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The story behind Uline, the packaging powerhouse whose reclusive billionaire owners use their fortune to influence American politics

Insider Inc.   

The story behind Uline, the packaging powerhouse whose reclusive billionaire owners use their fortune to influence American politics
  • Uline is the leading distributor of packing materials and industrial supplies in North America.
  • The company was founded in 1980 by Liz and Dick Uihlein, who run it today with their three children.

It's not something most people stop to notice, but next time you buy something — online, in-store, anywhere really — take a look at the words printed on the packaging that carried your purchase.

Whether it's a cardboard box, paper or plastic bag, envelope, take-out container, or any number of other things that soon make their way to the recycling bin, there's a strong likelihood you'll see one name more than any other: Uline.

Uline is a leading distributor of packing materials and industrial supplies in North America. The company provides the essential (and often invisible) products that small and large businesses need every day, and it rakes in an estimated $6.1 billion in sales per year, according to Forbes.

Just as Uline's name is likely stamped on the bottom of your Amazon shipment, a copy of its 850-page catalog is likely floating around the backroom of almost every restaurant, store, and office in the country.

Of course, Uline wasn't always so ubiquitous.

Every company has to start somewhere, and for Uline, that beginning was 1980 in the Illinois basement of Dick and Liz Uihlein.

'One of the neatest little tools I'd ever seen'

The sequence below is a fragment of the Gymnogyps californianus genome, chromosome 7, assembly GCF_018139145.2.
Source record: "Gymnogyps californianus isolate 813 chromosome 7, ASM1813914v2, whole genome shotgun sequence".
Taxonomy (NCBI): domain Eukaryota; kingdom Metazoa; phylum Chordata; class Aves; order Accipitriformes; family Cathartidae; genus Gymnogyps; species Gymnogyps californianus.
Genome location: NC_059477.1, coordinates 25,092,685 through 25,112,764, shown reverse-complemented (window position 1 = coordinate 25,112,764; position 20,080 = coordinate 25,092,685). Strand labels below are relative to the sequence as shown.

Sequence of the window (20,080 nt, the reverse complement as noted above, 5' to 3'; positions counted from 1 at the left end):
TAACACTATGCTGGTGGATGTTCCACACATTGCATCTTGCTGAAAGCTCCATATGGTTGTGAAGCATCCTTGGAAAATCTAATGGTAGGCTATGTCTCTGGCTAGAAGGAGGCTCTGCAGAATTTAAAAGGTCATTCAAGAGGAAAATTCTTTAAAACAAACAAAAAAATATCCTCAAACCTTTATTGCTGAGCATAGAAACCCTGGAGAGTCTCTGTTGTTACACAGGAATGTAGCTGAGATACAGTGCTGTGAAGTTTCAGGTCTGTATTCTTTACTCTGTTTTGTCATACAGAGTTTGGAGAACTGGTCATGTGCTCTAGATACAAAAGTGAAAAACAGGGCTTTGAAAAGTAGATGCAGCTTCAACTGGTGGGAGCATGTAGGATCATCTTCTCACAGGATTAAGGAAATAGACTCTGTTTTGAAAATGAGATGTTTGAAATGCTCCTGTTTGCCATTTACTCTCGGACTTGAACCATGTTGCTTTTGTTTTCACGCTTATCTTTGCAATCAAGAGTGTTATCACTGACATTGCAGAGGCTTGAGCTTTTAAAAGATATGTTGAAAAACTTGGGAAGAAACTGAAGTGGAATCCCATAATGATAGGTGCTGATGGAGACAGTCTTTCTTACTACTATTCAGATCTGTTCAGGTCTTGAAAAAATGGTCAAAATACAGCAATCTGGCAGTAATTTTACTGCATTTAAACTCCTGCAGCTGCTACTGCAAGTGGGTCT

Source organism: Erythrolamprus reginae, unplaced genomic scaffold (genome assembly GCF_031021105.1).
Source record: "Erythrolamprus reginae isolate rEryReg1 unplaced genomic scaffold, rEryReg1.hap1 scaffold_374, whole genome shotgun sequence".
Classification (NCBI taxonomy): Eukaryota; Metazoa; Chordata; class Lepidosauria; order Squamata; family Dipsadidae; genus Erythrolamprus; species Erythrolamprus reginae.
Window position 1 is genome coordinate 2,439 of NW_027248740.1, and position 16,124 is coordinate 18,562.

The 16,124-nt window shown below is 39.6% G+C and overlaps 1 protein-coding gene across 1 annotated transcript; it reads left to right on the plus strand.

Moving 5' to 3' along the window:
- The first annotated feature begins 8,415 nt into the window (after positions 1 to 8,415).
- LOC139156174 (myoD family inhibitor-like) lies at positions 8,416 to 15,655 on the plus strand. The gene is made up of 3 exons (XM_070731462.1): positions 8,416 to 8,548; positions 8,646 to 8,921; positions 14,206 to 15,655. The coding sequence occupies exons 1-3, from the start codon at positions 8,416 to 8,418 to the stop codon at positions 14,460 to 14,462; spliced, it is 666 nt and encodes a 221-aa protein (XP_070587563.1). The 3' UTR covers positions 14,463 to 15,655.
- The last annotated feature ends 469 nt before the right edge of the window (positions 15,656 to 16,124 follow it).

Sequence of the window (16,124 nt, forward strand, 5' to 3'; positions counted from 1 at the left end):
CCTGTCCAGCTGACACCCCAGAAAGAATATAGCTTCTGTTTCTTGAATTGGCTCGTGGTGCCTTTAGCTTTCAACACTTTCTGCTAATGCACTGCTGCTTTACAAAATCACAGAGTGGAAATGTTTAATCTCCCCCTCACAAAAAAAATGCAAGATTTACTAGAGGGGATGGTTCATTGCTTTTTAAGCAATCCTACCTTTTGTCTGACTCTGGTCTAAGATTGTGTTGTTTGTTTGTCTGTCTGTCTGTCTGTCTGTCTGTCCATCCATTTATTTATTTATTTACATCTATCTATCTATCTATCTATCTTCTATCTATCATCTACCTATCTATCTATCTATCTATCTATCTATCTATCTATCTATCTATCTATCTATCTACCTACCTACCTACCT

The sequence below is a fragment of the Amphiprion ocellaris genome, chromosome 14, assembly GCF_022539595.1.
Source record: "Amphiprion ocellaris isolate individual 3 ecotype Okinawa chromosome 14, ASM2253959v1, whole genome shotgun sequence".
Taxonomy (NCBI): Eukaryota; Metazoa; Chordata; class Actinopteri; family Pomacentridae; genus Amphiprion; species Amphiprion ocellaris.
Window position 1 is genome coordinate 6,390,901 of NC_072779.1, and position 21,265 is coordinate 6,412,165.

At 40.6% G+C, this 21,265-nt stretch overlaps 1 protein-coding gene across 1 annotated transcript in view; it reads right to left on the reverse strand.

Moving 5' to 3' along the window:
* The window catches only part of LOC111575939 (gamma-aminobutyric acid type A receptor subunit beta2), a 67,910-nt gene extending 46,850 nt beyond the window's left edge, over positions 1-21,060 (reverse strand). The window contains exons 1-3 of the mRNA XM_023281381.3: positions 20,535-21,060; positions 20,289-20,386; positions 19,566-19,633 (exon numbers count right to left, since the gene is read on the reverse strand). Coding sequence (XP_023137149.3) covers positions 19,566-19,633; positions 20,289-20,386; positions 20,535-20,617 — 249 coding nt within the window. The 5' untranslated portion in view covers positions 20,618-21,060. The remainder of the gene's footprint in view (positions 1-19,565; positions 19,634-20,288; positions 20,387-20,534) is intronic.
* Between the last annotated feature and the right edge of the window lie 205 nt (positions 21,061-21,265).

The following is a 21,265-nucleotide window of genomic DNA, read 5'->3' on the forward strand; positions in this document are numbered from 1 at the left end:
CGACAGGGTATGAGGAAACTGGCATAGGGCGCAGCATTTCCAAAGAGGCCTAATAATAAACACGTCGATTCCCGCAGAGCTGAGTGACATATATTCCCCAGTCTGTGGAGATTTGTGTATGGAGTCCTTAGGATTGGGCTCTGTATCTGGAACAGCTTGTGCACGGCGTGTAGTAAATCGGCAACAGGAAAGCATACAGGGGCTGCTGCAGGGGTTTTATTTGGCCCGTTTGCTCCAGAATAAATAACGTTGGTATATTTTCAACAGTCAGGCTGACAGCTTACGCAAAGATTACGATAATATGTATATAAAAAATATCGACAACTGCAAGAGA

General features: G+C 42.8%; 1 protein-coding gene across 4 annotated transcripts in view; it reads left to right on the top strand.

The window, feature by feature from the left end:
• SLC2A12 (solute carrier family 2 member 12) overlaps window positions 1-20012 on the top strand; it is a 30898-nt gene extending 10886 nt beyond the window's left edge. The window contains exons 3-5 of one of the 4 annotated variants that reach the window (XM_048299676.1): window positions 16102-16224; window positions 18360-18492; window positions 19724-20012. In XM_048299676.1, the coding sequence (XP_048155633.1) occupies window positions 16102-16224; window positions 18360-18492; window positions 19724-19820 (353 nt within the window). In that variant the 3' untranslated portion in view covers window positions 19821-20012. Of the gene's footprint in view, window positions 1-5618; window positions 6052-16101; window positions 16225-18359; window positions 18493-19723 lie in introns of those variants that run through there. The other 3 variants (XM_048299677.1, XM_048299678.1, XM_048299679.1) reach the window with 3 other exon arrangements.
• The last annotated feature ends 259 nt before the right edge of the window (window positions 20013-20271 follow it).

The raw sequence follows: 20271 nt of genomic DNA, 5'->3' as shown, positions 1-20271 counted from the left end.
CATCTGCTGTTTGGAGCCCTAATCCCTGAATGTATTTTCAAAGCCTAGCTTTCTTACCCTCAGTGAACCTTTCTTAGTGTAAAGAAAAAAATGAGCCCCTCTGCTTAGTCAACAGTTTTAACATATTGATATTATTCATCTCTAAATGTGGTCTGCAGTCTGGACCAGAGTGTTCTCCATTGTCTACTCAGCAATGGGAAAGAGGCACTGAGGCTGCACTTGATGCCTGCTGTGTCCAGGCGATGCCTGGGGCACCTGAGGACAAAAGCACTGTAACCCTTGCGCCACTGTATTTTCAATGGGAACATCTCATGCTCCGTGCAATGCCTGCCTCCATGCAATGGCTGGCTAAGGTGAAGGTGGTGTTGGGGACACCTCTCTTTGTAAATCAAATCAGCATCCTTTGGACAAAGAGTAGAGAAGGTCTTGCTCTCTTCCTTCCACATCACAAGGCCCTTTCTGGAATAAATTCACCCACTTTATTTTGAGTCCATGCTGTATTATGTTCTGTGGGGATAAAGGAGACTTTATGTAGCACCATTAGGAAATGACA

Dick Uihlein, the great-grandson of Schlitz beer's co-founder, grew up in a family of Chicago businessmen and went to Stanford, where he met and married Liz.

After college, Dick worked for his father's company for a few years until one day he got his hands on a tool called a carton sizer, used for trimming cardboard boxes down to custom fits.

"It was one of the neatest little tools I'd ever seen," he told the National Review.

Dick was so impressed that he left his job and got a loan from his dad to start a business with Liz selling carton sizers out of their home. (Uline still sells the product today – model number H-101 for $17 each.)

Bit by bit, the Uihleins added more packing supplies to their selection and slashed delivery times to the minimum — a decade before Jeff Bezos launched Amazon.

"Answer the phone faster than 911," a company saying goes.

The company's catalog got thicker and distribution centers popped up across North America. Uline currently has 13 distribution centers, and its corporate headquarters is in Pleasant Prairie, Wisconsin.

"It's weird to develop a love of corrugated boxes and shipping supplies, but I really enjoy it," Liz told the Milwaukee BizTimes in 2020.

As the Uihleins expanded their business, they also tapped their vast wealth – currently estimated at $3.7 billion each, per Forbes – to grow their political influence in support of far-right-wing candidates and causes.